How much are U of L students paying?

Students have been paying five dollars per semester to LPIRG since its referendum was first passed in March 2002. A brochure available on LPIRG’s website states that these levy fees are used “to fund student research, events, and projects demonstrated to be in the public interest, as well as providing additional administration, organization, and information resources to empower students to become engaged citizens.” 

How is the money managed?

Information on how levy fees are managed was not easily found on LPIRG’s website, although they do state that all students can access their books and financial records upon request. They also state in their bylaws that, as per standard practice for registered non-profit societies in Alberta, that a financial statement should always be brought forward at their Annual General Meeting. 

Contact Information:

Website: https://www.lpirg.org/

Instagram: https://www.instagram.com/l.pirg/

Facebook: https://www.facebook.com/lpirg.org/

Email: pirg@uleth.ca 

World University Service of Canada (WUSC)

What is it and what does it offer U of L students?

WUSC is a national non-profit organization that works to provide youth from 15+ countries with improved access to educational and economic support. Their flagship initiative, the Student Refugee Program (SRP), helps Canadian post-secondary students to raise funds and provide social supports to young adult refugees looking to relocate to Canada.

WUSC first arrived at the U of L in November 2015, when a small group of students worked together with Anne Dymond (Associate Professor, Art History) to establish a WUSC Local Committee in response to increased awareness of the Syrian refugee crisis. The Local Committee functions as a student-run club, featuring an active general membership, executive team, meetings, social events and fundraisers. 

According to the Committee’s current Social Awareness Coordinator, Marissa Kamieniecki, paying into the levy gives students the opportunity to permanently change someone’s entire life “for less than the price of a cup of coffee.” Students more directly involved in the Committee can travel, develop professional skills and networks and gain extensive volunteer hours. For Kamieniecki, being a “WUSCer” has provided her with a way to “intentionally rethink the table, find new ways to bring people into the unit, and use my privilege to make space for someone else.”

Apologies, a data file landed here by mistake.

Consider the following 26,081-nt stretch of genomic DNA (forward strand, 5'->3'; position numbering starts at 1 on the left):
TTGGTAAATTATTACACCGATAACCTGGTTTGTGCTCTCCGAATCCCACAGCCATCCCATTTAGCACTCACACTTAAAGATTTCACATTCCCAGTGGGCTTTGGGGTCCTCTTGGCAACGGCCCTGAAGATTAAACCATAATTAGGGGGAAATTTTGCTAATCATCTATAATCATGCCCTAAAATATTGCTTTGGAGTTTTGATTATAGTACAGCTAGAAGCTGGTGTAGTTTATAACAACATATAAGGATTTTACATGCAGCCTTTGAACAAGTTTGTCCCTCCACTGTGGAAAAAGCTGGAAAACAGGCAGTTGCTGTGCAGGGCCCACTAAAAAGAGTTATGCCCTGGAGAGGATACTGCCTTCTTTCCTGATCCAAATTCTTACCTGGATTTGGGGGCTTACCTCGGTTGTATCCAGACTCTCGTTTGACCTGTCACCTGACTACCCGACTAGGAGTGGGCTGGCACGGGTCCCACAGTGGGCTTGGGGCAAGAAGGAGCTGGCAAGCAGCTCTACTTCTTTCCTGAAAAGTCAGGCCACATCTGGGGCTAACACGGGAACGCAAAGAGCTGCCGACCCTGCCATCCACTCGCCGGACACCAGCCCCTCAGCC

Although they were able to sponsor their fourth student in December 2020, four months later than usual and with only two weeks to prepare, Kamieniecki shared that the current team is looking forward to a more standardized sponsorship process and club events in the 2021-22 school year. Facing the upcoming graduation of their last founding members, the Committee is actively recruiting new members and people to fill executive positions.

How much are U of L students paying?

Undergraduate students have been paying two dollars per semester since the referendum was passed in March 2017. This money goes directly toward sponsoring one refugee student per academic year. Dymond, who remains the faculty representative for the Local Committee, stated that this money covers the basic funding requirements for one year of refugee sponsorship in Canada. All other Committee expenses are paid for by separate fundraising initiatives.

How is the money managed?

Once deposited into a ULSU bank account, the ULSU pays the university directly for the sponsored student’s housing and tuition fees and disperses the rest of the funds in monthly installments given directly to the student. 

Contact Details:

Email: wusc@uleth.ca

Facebook: https://www.facebook.com/wusculeth/ 

Instagram: https://www.instagram.com/wusc.uleth/ 

Website: https://wusculeth.weebly.com/ 

Twitter: https://twitter.com/wusc_uleth 

Conflict of interest statement: The author of this piece has previously been involved with several of the groups reported on in this piece. Their involvement includes being a previous member of the WUSC Executive Committee, helping to design revised branding for the Campus Collective Centre, and most recently being featured in CKXU-FM’s “For the Record” project. The author is not currently involved with any of these groups.